Christopher Hyde is a writer and musician who lives in Pownal, He can be reached at classbeat@netscape.net.

Surprise at the Portland Chamber Music Festival

Portland Chamber Music Festival
Hannaford Hall, USM Portland
Aug. 20, 2016
by Christopher Hyde

The final concert of the Portland Chamber Music Festival, Saturday night at Hannaford Hall, achieved something unprecedented in musical history—an avant-garde piece of electronic music that was pleasantly bland. Varèse must be turning over in his grave.

The work in question was entitled “Self Destruct,” by Jeremy Flowers (b. 1979) and “was conceived as a companion to stress and failed time management.” (Composer’s notes.)

He continues: “The first movement begins with a germ of an idea sneaking in softly, followed by a rash (sic) of excitement. After a period of crippling self-doubt, the melodic lines in the strings come together to state the fully realized melodic idea that was borne (sic) from the germ at the beginning.

“The second movement is slower, more representative of the moments of serenity one can find in seeming chaos. We return to the initial germ from the first movement heard again over a slowly writhing electronic ostinato. If the first movement’s development of this idea is by brute force, here it’s a much more tender realization.”

The notes state that the piece is in three movements, but the third seems to have disappeared. (Maybe that’s the one that self-destructed.) It is scored for electronics, operated by the composer, viola, two cellos, marimba and piano.

There seemed to be an element of improvisation involved at first, as the composer sampled the timbres of the real instruments and transformed them in various ways, including some interesting reverberation and glass harmonica effects. There was a good common-time rhythmic pulse throughout.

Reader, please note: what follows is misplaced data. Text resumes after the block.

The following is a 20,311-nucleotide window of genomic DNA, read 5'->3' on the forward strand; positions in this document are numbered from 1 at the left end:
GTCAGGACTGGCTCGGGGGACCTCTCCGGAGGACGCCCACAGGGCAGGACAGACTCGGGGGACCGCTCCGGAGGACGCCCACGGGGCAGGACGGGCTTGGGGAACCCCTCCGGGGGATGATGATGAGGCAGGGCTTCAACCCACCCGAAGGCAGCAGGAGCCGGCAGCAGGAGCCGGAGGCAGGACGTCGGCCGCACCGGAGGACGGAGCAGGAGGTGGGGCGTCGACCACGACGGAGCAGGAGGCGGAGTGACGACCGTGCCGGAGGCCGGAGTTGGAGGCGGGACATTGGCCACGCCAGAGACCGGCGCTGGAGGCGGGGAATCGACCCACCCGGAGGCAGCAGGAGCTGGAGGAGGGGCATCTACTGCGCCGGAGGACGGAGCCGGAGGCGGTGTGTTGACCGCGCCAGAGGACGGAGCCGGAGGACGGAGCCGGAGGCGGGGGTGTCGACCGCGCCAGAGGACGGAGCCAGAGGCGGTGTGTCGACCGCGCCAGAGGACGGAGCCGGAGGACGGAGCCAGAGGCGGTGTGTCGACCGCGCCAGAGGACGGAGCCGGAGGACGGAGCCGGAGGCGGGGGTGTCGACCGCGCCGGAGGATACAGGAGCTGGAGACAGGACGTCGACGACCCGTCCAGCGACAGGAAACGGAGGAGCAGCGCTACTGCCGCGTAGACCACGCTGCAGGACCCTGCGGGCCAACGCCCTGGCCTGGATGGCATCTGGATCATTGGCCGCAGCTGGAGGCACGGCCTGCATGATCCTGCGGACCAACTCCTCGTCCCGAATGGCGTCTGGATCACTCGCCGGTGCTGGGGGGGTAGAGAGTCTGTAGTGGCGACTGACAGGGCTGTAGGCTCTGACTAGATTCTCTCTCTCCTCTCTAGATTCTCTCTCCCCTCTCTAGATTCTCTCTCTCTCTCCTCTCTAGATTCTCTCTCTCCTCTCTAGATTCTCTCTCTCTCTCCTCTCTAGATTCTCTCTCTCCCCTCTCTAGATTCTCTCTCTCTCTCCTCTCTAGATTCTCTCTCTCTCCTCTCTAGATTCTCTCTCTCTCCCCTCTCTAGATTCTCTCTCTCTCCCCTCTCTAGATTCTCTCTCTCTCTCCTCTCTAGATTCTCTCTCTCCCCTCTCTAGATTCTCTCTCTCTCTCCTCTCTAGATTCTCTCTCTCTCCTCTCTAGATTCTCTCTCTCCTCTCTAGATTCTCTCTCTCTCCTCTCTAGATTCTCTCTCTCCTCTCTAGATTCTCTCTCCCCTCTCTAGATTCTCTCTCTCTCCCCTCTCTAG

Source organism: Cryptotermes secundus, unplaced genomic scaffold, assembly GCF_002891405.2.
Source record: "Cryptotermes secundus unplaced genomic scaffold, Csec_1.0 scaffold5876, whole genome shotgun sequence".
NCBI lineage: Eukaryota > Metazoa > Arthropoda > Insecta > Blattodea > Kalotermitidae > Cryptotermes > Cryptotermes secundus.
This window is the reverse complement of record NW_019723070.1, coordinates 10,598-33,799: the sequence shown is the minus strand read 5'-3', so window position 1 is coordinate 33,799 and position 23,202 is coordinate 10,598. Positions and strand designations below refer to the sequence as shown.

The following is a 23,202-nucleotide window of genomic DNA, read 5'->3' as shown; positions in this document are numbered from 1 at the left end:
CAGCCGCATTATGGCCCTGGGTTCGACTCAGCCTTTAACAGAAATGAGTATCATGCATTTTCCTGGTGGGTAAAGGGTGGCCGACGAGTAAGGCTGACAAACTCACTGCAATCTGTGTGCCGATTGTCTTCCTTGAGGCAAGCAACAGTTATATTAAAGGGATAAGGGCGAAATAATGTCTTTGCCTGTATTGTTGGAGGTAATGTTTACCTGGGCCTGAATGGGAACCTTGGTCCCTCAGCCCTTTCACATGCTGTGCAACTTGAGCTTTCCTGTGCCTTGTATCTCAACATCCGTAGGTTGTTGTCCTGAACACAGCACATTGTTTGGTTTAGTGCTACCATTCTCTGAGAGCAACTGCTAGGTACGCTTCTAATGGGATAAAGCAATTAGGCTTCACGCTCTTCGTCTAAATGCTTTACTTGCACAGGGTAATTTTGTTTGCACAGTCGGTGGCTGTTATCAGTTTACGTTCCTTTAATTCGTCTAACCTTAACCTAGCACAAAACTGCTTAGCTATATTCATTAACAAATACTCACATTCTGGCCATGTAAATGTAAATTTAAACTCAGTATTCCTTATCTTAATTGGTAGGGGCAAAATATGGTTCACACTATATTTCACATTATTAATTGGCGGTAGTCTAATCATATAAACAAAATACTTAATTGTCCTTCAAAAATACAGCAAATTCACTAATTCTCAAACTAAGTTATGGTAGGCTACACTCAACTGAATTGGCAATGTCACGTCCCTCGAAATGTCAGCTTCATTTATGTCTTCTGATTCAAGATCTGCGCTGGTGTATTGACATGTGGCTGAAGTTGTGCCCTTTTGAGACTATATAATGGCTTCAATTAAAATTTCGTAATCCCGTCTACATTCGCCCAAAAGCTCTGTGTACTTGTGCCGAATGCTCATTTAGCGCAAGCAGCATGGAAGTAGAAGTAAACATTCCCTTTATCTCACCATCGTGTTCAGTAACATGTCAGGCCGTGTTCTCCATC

One could follow the construction pretty well, but the final result of the combined forces was a repeated, harmonic and tonal phrase that came dangerously close to elevator pop. It was all pleasant enough, but more perpetual motion than self-destruction. Perhaps it was intended as an antidote to negative feelings. The audience liked it, and gave performers and composer a standing ovation.

The contemporary composition was balanced by two well-played crowd pleasers: the Mozart Piano Quartet No. 2 in E-flat Major (K. 293) and, as a finale, the Dvorak String Sextet in A Major (Op. 48).

It was good to hear Portland’s own Henry Kramer at the piano in the Mozart quartet, which is basically a miniature piano concerto without the overt display. He didn’t have much to do in the Flowers opus, however. The Dvorak was an ideal finish to the season, ending on an upbeat Czech dance that brought cheers from a large audience.

Christopher Hyde is a writer and musician who lives in Pownal. He can be reached at classbeat@netscape.net.